Linux Foundation Unveils Dent 2.0


By: Mary Jander

The Linux Foundation has released the second version of its Dent open-source network operating system (NOS), adding improvements specifically aimed at small and mid-size enterprises (SMEs) as well as future applications.

Dent 2.0, code-named Beeblebrox, adds IPv6 scalability along with Network Address Translation (NAT). Also added is Power over Ethernet (PoE), which reduces cabling requirements and allows for remote switches to be monitored and shut down from one interface. Rounding out the improvements is rate limiting, which protects the network against storms of broadcast traffic such as those caused by distributed denial of service (DDoS) attacks. It all adds up to scalability with a focus on simplicity at the edge.

“This new release of Dent 2.0 adds critical updates focused on smaller enterprise needs. This was the goal of Dent all along,” said Steven Noble, Dent Technical Steering Committee Chair, in a prepared statement. “If you are looking for an open source disaggregated network OS, now is great timing for looking at Dent.”

The Origins of Dent

Dent had its start over two years ago, when The Linux Foundation determined that a solution was needed to serve networking needs in remote, decentralized networks. Warehouses, retail stores, healthcare facilities, hotels and motels, and remote field offices typically have limited space and staffing to deal with traditional, heavyweight switches and routers based on proprietary hardware and software. A solution was needed that fit smaller wiring closets and could be easily managed without datacenter information technology (IT) expertise.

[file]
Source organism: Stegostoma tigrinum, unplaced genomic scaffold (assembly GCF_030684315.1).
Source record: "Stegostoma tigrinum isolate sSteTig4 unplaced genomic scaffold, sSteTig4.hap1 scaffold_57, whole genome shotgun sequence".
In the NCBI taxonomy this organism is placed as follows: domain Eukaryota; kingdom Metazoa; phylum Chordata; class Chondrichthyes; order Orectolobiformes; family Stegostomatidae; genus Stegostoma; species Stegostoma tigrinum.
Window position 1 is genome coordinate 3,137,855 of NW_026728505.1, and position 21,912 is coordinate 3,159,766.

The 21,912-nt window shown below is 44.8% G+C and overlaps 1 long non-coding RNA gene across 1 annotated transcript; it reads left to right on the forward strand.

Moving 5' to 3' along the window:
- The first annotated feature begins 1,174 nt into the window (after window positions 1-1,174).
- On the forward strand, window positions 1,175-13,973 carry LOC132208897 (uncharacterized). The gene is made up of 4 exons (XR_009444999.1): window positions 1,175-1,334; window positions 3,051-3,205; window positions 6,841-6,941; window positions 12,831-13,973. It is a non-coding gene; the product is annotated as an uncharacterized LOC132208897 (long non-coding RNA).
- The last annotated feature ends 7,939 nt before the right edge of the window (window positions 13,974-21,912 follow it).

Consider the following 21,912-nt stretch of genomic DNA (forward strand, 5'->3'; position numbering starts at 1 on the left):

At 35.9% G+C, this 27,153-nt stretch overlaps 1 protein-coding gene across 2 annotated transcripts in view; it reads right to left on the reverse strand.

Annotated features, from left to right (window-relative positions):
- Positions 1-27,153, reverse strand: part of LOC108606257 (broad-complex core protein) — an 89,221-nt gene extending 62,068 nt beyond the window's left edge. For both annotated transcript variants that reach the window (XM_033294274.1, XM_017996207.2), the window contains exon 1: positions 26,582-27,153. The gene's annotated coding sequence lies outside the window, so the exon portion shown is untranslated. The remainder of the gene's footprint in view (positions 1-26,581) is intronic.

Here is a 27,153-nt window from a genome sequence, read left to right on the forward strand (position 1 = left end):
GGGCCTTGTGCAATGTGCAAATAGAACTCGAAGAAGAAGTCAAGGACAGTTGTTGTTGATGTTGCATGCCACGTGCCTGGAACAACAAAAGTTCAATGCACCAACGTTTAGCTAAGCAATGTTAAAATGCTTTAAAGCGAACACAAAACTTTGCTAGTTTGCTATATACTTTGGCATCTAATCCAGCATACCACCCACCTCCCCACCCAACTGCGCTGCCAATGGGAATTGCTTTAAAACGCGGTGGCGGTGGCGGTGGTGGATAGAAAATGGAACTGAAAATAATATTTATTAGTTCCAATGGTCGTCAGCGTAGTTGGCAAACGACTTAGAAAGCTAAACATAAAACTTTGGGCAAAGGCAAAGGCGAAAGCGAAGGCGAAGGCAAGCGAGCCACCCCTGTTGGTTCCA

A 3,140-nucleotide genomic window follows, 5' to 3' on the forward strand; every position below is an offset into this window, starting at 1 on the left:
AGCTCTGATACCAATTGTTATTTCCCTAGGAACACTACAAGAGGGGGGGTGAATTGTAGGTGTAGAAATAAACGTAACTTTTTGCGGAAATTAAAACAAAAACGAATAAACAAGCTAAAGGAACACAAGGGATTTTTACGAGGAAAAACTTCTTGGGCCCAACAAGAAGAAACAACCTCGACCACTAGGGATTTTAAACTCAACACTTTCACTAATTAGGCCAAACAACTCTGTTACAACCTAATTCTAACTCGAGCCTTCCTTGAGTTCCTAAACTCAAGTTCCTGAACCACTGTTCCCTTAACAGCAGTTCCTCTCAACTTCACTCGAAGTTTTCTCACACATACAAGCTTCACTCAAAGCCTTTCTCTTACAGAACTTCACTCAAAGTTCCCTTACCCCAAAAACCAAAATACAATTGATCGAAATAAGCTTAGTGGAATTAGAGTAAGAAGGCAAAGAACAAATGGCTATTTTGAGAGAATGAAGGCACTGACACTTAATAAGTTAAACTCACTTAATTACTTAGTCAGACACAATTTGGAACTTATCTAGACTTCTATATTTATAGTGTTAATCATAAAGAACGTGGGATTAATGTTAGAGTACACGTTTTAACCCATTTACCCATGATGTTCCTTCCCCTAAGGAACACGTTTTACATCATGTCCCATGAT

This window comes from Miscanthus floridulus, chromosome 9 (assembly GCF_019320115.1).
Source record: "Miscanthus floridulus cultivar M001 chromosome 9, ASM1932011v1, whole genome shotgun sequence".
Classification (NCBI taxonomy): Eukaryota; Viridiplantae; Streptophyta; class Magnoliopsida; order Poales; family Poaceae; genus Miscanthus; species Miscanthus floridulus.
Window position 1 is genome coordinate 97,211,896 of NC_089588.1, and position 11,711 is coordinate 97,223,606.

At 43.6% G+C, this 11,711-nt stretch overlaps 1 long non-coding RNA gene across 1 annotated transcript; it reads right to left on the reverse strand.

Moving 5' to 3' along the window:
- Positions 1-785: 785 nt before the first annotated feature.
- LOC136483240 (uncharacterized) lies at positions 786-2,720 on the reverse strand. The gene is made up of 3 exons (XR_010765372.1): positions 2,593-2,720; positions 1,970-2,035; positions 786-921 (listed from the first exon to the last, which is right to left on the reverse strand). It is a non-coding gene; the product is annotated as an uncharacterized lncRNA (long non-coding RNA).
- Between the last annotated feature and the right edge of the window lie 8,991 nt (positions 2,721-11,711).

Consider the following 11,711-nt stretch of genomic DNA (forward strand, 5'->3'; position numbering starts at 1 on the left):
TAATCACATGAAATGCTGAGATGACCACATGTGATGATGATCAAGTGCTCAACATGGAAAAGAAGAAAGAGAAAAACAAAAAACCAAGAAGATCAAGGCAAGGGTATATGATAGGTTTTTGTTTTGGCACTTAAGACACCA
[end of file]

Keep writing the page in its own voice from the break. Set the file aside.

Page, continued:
Dent’s development team includes representatives from Amazon (Nasdaq: AMZN), Delta Electronics, Edgecore, and Marvell Technology (Nasdaq: MRVL). Contributors to the NOS also include NVIDIA (Nasdaq: NVDA), Keysight Technologies (NYSE: KEYS), and Sartura.

The first iteration of Dent, code-named Arthur, was released in December 2020. Its lightweight design and vendor-agnostic structure are owing to use of the Linux Kernel as a network transmission channel for any Linux server, switch, or silicon platform.

This approach has made Dent adaptable by OEMs and systems integrators, which have implemented Dent in white-box solutions for their customers.

Delta Electronics, for instance, has adopted Dent-equipped Prestera processors from Marvell in white-box 1- and 10-Gbit/s Ethernet switches. This ensures plenty of networking power to go with Dent 2.0 scalability.

Dent’s Future Outlined

While the new scalability and security features of Dent 2.0 lend themselves particularly to implementation in retail sites, proponents stress that the future holds plenty of possibilities for the NOS, including in networks powered by 5G. “Dent continues to expand into new use cases and welcomes community input with an open technical community, under the Linux Foundation,” said Arpit Joshipura, GM of Networking & Edge at The Linux Foundation, in a prepared statement.

The Dent Technical Steering Committee meets weekly to discuss issues and improvements. The next release, due sometime this year, will incorporate multichassis link aggregation grouping for load balancing and redundancy across switch nodes, along with features for better control and security per port. As adoption progresses and use cases expand, we can expect more improvements to be added.